Pay Inequality, Pay Secrecy, and Effort: Theory and Evidence
We study worker and firm behavior in an efficiency-wage environment where co-workers' wages may potentially influence a worker's effort. Theoretically, we show that an increase in workers' responsiveness to co-workers' wages should lead profit-maximizing firms to compress wages under quite general conditions. Our laboratory experiments, on the other hand, show that --while workers' effort choices are highly sensitive to their own wages-- effort is not affected by co-workers' wages. As a consequence, even though firms in our experiment tended to compress wages when wages became public information, this did not raise their profits. Our experimental evidence therefore provides little support for the notion that inter-worker equity concerns can make wage compression, or wage secrecy, a profit-maximizing policy.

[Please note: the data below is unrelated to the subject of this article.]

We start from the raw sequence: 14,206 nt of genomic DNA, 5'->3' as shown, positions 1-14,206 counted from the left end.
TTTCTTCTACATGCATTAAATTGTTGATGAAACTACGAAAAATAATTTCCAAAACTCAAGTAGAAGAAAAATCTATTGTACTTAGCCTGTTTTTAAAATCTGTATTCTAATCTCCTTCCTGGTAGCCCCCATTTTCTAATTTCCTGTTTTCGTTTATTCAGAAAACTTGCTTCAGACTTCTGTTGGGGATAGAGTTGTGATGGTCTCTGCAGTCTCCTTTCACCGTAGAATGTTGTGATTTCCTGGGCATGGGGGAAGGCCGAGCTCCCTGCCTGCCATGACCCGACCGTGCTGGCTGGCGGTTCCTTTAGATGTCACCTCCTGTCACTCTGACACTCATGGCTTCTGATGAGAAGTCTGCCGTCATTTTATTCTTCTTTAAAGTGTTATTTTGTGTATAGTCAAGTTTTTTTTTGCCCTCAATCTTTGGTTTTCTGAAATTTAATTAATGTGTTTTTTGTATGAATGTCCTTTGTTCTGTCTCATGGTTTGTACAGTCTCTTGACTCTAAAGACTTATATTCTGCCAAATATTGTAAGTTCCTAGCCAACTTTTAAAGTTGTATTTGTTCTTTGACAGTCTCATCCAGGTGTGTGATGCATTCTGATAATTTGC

Gary Charness & Peter Kuhn, 2007. "Does Pay Inequality Affect Worker Effort? Experimental Evidence," Journal of Labor Economics, University of Chicago Press, vol. 25, pages 693-723.